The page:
The Gateway to Hell
A prodigious score in the earths crust, born of elemental violence
A primordial world of immense volcanoes, barren wastelands, & vast bottomless lakes.
It was an ancient upheaval; 3500 miles long, 35 million years ago & 2,000 miles deep, down below what is now Ethiopia. Extreme heat and pressure forced a bubble of molten rock towards the earths surface, swelling up like a blister & tearing the landscape apart. This violent disruption left behind a monumental geological depression in the northern part of the Afar Triangle.
The Danakil depression is a sunken volcanic wasteland in Northeast Africa that overlaps Ethiopia, Eritrea, & Djibouti. There are parts of it sitting 500ft below sea level and out of reach from any cool winds - making it the hottest place on earth.
This vast empty bowl was once filled with seawater 3,000 years ago. The rift threw up a chain of volcanoes that cut it off from the rest of the ocean. In the unrelenting heat, the water evaporated away leaving a thick blanket of salt. This salt was once used as a currency and still holds its name, white gold, given by the Afar people. It has been mined by the desert Afar men for over 2,000 years. It doesn’t need any refining and can be used as a preservative and even table salt, because of its purity.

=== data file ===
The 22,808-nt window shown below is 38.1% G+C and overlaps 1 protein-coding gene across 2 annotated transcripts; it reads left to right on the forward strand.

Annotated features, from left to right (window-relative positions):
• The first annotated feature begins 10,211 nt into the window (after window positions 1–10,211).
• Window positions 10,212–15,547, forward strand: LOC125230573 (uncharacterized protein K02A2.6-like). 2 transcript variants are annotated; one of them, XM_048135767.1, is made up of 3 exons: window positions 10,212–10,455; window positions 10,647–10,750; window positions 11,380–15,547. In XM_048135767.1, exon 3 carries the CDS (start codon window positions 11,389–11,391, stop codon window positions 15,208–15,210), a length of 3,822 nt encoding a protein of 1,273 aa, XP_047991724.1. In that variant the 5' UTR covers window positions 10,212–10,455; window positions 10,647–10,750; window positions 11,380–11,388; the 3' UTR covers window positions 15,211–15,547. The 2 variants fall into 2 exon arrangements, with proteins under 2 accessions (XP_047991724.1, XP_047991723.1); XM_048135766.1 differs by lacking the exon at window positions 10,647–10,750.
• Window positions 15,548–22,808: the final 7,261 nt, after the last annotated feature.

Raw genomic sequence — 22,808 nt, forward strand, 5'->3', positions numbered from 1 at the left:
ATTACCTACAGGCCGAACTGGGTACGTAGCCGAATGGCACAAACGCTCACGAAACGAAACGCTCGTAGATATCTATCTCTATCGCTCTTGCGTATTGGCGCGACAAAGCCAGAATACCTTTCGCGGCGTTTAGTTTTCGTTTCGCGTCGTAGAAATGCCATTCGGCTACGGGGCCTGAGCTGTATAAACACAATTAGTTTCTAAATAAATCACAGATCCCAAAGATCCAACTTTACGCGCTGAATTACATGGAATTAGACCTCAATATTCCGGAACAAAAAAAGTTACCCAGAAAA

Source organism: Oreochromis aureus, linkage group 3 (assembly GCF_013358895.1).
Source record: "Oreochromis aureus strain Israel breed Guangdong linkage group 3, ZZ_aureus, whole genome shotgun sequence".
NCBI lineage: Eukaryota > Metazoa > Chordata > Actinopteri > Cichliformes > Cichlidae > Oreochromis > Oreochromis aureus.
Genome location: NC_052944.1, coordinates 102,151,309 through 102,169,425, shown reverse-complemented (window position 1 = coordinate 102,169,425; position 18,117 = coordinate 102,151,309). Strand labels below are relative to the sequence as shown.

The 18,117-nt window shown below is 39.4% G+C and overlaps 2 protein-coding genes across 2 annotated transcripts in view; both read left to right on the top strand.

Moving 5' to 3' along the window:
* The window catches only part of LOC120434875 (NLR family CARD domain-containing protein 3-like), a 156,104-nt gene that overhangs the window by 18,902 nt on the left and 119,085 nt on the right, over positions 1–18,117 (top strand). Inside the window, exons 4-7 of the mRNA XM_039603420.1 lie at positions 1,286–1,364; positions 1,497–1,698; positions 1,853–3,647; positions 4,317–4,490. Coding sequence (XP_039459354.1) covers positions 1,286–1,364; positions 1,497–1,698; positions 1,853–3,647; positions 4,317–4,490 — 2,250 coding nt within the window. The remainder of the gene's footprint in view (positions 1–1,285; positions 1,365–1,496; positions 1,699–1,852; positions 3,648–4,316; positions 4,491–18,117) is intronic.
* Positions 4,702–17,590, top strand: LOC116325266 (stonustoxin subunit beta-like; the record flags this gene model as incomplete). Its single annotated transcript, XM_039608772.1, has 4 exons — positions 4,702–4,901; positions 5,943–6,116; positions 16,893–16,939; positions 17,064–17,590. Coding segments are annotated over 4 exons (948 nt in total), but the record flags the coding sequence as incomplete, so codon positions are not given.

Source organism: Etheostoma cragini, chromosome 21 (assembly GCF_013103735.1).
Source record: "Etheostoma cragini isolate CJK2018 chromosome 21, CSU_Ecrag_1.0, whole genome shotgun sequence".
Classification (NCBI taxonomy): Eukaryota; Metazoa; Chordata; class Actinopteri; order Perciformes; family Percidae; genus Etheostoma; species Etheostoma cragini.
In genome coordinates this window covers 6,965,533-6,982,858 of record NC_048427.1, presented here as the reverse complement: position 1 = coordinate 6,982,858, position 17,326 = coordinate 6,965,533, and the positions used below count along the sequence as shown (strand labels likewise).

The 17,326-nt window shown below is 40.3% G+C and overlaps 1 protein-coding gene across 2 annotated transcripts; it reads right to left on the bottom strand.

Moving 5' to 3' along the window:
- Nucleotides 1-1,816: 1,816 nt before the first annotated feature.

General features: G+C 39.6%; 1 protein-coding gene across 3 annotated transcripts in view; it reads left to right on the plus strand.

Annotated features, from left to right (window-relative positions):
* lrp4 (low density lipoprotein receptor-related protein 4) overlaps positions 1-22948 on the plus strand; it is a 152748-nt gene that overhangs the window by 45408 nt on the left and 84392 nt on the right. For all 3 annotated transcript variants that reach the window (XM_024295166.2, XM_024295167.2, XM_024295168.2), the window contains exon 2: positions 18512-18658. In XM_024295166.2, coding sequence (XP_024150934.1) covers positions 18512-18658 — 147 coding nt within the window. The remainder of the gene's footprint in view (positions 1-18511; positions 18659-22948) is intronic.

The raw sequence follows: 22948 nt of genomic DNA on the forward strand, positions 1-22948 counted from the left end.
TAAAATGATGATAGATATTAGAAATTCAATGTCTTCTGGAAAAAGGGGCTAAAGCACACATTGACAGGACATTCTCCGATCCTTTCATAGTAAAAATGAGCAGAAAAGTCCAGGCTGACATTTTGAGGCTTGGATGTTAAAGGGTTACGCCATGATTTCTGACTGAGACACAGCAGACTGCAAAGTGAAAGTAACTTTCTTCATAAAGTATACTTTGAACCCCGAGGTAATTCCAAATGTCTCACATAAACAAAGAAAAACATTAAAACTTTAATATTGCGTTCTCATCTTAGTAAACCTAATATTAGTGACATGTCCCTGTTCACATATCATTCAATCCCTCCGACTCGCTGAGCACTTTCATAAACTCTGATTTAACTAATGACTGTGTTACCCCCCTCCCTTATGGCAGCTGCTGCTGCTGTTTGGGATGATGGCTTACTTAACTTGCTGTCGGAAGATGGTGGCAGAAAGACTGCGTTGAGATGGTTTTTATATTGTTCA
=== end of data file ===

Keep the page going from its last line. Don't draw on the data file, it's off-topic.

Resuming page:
It can take a week to get it to market. A seven day journey in hostile conditions through a place referred to as ‘The Gateway to Hell’ by the Afar salt miners. The salt is collected, loaded onto camels and trekked to a town over 100 miles away. These camels are perfectly suited to the severe conditions of the rift. They can tolerate a body temperature of 106 degrees, something that would kill most other animals. Including humans.
The constant volcanic activity has created a lattice work of subterranean fissures in the volcanic rock, meaning that water seeps through the earths crust. Aquifers and hot springs are hidden throughout The Danakil Depression. The location of these have been passed on for centuries from fathers to sons.
It is the high content of fluoride in these waters that have given birth to a decorative tradition adopted by the afar men. In small amounts fluoride strengthens teeth, but in large amounts it will actually soften them. This allows them to to carve their teeth into crocodile points. It is considered a sign of both resilience and a stoic indifference to pain. In a harsh world, where you need both to survive.